With the weather heating up, and summer right around the corner, now is the best time to fish for some of my favorite fish: Exotic cichlids in South Florida.
Many of these fish were originally introduced into the canal systems throughout South Florida as far back as the 1960’s.
Cichlids are primarily aquarium fish. You know, the kind you might find in your local pet store. Oscars, Mayan Cichlids, Jaguar Guapotes, etc.
All these fish are loose and reproducing in the South Florida freshwater canal systems and are there thanks to irresponsible pet owners. Pet releases from home aquariums actually led to the establishment of many of these species.
The good news? They’re an absolute hoot to catch. Many of them fight as aggressively as some saltwater species and to make matters even better, they’re good to eat.
And if that wasn’t good enough news, the state of Florida has waived any size or bag limits on them. You can keep as many as you catch.
Cichlids prefer warm waters (hence them being loose in South Florida), but even the winters down in Florida are enough to make them lay low. However, spring is here, and the water temperatures are heating up.
That means that the cichlids are out in full force and ready to feed. Small diving lures, flies, and even earthworms are favorite bait for this ferocious species.
There is, however, a little bit of a time limit for these fish. Summer is closing in and that means rain for South Florida.
Water levels will soon rise and most of the canals will flood into the surrounding areas. That means that the cichlids (as well as other fish) won’t be restricted to just the canals and will spread themselves out considerably.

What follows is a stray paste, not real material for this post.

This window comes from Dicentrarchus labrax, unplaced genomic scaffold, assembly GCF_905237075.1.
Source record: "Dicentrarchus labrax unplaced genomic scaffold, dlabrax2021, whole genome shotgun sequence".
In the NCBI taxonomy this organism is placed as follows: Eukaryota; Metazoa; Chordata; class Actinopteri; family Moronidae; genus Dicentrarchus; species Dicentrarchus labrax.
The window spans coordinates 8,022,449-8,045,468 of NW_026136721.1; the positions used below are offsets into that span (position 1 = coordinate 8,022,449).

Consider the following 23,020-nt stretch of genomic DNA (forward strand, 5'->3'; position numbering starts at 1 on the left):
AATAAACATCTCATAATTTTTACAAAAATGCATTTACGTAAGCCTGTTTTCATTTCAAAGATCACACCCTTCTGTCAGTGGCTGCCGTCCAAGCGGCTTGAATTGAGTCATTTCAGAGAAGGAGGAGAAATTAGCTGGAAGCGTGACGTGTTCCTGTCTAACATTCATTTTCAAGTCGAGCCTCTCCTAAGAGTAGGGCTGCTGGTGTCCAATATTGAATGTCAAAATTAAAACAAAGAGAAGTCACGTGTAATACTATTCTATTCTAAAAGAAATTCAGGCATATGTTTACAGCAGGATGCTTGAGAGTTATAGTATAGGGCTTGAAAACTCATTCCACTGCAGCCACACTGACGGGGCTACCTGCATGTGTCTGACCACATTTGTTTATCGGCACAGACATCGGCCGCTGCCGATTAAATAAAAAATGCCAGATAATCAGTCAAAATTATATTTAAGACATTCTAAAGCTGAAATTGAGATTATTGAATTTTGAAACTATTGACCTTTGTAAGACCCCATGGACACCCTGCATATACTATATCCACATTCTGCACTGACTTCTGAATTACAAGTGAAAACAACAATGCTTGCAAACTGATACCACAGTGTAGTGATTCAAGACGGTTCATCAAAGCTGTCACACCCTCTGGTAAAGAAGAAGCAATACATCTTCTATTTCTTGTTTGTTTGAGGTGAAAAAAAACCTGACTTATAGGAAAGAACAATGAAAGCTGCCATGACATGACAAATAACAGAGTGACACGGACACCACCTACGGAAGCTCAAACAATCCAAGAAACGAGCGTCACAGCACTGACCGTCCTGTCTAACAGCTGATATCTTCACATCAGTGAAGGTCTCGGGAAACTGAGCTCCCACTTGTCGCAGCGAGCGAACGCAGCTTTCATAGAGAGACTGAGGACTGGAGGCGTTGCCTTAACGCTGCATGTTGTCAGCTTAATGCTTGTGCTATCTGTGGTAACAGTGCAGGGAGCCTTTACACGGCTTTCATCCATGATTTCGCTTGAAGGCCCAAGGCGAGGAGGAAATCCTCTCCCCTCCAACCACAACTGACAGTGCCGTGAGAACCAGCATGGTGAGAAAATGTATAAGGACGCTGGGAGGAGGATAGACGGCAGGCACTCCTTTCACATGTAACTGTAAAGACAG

You can, of course, still catch them during the summer months, but don’t expect to find them in such high volumes during that time of year.
It’s important to note, however, that the small cichlids aren’t the only thing to target this time of the year.
Their predator is, too. The smaller cichlids pose a big problem to some of our native fish species. They out compete many of Florida’s species, like Largemouth bass, bluegill, shellcrackers, etc.
Realizing that the cichlids were an issue in the South Florida canal systems, the Florida Fish & Wildlife Conservation Commission purposefully introduced a predator of the non-native cichlids: the Butterfly Peacock bass.
Reaching sizes of up to 5lbs, these fish are just as ferocious as the small cichlids, but pack an even bigger punch.
With their prey out in force this time of year, they’re actively hunting and feeding. On top of that, they’re beginning to bed as well. Anglers can catch them on live minnows, diving lures, and even flies.
Since they’re spawning right now, look for them to be guarding their beds in the shallow waters lining the edges of the canals.
The rules and regulations for Peacock bass differ from their cichlid counterparts, though. They do have a size and bag limit set in place.
The reason behind this? They were purposefully brought in to help control the cichlid problem. If they start to get over-fished, the already present issue of too many cichlids will become much more serious.
So if you find yourself in southern Florida this time of year, be sure to bring a rod. There is almost no roadway around the area that doesn’t have a canal nearby.
And there is almost no canal that doesn’t have these aggressive and fun fighting fish in them. Just don’t forget the cooler!